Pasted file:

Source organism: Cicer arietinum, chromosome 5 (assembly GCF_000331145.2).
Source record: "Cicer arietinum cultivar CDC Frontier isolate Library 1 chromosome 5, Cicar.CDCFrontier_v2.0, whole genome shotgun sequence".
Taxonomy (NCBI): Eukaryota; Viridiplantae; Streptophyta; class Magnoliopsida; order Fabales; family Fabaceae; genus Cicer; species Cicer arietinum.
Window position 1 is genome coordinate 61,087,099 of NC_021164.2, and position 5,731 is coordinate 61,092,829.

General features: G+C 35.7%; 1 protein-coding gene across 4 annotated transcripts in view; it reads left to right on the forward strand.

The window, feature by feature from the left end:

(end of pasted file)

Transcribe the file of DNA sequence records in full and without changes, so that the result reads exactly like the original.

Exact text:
Source organism: Cicer arietinum, chromosome 5 (assembly GCF_000331145.2).
Source record: "Cicer arietinum cultivar CDC Frontier isolate Library 1 chromosome 5, Cicar.CDCFrontier_v2.0, whole genome shotgun sequence".
Taxonomy (NCBI): Eukaryota; Viridiplantae; Streptophyta; class Magnoliopsida; order Fabales; family Fabaceae; genus Cicer; species Cicer arietinum.
Window position 1 is genome coordinate 61,087,099 of NC_021164.2, and position 5,731 is coordinate 61,092,829.

General features: G+C 35.7%; 1 protein-coding gene across 4 annotated transcripts in view; it reads left to right on the forward strand.

The window, feature by feature from the left end: